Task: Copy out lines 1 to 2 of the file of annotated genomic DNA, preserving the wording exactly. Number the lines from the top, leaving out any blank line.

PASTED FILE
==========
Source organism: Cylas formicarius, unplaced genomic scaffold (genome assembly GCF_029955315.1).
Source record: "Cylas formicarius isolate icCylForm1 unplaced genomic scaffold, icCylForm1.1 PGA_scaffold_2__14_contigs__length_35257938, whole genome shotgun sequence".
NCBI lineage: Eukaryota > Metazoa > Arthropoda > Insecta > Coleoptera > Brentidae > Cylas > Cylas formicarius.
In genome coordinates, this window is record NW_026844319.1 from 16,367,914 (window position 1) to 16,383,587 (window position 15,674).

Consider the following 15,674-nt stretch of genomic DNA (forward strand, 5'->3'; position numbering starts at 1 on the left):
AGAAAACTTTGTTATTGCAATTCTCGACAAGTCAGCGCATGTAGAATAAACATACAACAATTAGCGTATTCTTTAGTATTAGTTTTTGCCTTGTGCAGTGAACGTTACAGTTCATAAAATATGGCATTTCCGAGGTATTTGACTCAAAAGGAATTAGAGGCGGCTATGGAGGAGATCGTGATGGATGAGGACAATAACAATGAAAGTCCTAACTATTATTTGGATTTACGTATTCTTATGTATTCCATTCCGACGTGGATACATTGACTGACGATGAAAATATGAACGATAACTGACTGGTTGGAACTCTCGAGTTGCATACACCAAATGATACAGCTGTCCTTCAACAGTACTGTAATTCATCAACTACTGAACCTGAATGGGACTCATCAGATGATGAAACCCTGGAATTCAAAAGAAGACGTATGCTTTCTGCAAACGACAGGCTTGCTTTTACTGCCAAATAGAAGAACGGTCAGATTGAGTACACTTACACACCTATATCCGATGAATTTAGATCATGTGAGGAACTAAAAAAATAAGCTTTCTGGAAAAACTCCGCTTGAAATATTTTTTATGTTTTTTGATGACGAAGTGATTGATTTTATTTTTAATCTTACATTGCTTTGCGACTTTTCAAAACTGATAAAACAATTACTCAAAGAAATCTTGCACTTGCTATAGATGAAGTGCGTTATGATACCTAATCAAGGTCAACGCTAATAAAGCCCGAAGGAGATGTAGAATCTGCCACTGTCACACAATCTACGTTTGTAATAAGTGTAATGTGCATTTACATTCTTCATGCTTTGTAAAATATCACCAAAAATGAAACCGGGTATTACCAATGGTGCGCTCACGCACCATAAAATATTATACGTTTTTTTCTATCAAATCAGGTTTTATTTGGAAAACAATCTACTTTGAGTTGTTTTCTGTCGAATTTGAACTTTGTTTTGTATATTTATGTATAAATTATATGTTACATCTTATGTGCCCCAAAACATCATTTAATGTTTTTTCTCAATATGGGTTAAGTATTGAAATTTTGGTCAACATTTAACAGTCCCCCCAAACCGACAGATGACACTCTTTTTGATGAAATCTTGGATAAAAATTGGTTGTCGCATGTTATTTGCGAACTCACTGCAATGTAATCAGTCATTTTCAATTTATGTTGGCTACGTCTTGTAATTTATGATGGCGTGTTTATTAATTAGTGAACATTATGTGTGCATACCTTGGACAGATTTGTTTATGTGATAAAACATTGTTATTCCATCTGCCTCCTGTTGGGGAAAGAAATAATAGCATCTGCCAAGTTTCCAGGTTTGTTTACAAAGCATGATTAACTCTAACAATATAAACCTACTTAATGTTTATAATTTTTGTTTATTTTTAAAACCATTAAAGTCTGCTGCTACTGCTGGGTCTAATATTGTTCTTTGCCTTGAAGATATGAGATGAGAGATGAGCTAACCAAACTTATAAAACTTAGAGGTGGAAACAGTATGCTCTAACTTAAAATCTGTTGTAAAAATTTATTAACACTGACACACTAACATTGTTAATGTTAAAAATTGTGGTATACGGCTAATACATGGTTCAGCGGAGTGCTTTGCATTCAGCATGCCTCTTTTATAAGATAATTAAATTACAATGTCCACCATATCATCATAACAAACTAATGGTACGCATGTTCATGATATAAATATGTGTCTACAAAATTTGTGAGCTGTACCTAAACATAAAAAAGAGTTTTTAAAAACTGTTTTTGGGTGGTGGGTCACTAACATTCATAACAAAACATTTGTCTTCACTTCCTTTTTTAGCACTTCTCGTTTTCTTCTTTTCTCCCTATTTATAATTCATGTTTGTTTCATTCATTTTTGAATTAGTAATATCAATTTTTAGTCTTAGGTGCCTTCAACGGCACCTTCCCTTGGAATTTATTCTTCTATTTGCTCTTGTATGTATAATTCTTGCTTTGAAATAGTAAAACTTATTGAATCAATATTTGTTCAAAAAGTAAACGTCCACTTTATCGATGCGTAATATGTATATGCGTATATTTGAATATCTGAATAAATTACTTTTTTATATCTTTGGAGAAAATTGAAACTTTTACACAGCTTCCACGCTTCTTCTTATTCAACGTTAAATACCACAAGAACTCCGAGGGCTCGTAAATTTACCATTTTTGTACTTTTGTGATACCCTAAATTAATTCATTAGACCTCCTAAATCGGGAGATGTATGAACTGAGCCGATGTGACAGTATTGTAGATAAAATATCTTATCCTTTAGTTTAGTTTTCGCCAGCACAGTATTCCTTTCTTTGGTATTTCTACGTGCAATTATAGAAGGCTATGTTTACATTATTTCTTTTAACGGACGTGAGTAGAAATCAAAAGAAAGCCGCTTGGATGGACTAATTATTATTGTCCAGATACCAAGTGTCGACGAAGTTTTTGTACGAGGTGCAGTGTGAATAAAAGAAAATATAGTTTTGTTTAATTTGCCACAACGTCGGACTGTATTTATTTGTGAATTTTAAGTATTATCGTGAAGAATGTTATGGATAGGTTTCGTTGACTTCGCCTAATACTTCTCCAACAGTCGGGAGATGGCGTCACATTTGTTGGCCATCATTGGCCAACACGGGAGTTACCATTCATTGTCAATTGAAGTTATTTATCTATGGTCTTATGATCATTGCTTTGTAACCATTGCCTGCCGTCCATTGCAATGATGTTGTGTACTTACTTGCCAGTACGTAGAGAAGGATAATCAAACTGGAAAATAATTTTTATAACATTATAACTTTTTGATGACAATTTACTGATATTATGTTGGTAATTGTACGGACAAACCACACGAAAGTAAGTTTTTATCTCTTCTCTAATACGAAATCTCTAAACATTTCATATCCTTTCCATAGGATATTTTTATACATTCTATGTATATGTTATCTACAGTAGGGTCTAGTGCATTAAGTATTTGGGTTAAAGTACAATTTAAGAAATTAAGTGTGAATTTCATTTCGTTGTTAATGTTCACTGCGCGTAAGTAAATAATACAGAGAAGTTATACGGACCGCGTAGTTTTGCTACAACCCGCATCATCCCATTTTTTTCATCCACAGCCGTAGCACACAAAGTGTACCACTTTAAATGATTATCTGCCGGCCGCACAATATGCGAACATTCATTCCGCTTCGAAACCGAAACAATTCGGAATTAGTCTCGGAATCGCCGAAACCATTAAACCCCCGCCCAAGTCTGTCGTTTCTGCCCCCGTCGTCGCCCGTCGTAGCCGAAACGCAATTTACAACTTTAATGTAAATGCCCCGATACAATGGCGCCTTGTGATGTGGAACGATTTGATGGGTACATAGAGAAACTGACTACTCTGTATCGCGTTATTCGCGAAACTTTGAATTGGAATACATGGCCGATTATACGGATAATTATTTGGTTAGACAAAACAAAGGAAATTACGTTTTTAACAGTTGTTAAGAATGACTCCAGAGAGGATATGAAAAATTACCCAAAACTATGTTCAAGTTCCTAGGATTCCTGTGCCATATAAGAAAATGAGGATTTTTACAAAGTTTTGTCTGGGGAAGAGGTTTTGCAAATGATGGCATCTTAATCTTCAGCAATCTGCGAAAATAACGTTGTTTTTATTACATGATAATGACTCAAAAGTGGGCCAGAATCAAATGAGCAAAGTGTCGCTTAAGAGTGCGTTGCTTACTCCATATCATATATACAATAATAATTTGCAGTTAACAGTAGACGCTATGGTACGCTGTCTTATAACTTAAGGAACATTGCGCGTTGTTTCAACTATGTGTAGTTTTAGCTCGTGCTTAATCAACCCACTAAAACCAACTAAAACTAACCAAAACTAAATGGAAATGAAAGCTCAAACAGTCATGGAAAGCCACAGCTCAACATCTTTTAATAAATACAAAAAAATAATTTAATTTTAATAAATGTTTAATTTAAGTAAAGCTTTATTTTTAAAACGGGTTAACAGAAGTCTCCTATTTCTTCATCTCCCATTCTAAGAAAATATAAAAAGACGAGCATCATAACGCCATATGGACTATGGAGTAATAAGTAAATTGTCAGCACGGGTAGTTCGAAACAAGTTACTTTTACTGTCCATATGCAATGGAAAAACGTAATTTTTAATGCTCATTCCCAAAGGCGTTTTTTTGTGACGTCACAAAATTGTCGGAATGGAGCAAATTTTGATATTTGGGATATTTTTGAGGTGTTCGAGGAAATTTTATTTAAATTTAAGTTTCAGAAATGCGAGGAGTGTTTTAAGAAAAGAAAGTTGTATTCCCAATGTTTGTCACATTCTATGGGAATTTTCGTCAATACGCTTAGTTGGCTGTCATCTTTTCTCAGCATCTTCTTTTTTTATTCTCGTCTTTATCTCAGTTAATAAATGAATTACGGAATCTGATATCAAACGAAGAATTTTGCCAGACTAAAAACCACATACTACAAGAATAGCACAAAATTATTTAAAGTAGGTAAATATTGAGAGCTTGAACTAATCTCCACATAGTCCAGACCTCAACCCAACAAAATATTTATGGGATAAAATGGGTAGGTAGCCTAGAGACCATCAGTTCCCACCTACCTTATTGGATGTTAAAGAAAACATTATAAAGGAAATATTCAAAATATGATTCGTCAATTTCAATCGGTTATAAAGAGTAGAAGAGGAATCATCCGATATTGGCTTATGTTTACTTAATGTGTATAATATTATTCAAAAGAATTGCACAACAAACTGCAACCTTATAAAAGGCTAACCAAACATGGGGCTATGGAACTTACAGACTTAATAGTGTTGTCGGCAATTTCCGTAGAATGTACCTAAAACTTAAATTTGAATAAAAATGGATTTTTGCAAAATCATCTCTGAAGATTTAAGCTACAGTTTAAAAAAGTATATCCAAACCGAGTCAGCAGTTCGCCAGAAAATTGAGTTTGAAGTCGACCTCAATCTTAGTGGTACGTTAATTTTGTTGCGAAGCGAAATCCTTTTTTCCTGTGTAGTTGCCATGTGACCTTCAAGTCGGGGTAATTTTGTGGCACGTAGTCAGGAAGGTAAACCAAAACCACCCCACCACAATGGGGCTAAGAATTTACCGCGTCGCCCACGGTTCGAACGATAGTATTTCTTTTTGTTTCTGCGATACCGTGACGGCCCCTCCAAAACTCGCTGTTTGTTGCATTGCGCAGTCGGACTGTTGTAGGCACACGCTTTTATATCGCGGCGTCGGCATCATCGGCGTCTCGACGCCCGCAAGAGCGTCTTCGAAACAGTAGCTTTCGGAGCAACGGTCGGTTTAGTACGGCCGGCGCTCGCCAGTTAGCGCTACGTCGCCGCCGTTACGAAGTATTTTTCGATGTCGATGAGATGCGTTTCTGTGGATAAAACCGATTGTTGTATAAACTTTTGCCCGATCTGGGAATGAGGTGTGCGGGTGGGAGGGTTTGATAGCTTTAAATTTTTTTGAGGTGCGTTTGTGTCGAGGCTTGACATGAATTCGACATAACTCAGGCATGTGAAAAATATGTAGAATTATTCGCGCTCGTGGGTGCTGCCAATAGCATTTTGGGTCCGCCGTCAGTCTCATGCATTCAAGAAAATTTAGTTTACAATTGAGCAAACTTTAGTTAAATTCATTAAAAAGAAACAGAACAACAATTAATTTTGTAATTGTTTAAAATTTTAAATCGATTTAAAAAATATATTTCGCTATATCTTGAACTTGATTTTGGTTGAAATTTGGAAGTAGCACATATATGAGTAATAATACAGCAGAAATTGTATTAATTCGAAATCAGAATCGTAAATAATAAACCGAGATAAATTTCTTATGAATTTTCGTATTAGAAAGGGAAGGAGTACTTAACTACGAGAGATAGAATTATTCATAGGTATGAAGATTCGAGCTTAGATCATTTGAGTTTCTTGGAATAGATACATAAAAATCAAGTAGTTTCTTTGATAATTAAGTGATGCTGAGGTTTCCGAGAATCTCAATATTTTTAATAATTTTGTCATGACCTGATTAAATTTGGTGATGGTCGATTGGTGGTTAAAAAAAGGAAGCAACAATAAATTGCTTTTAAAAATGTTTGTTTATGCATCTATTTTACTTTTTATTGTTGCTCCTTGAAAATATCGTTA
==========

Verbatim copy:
Source organism: Cylas formicarius, unplaced genomic scaffold (genome assembly GCF_029955315.1).
Source record: "Cylas formicarius isolate icCylForm1 unplaced genomic scaffold, icCylForm1.1 PGA_scaffold_2__14_contigs__length_35257938, whole genome shotgun sequence".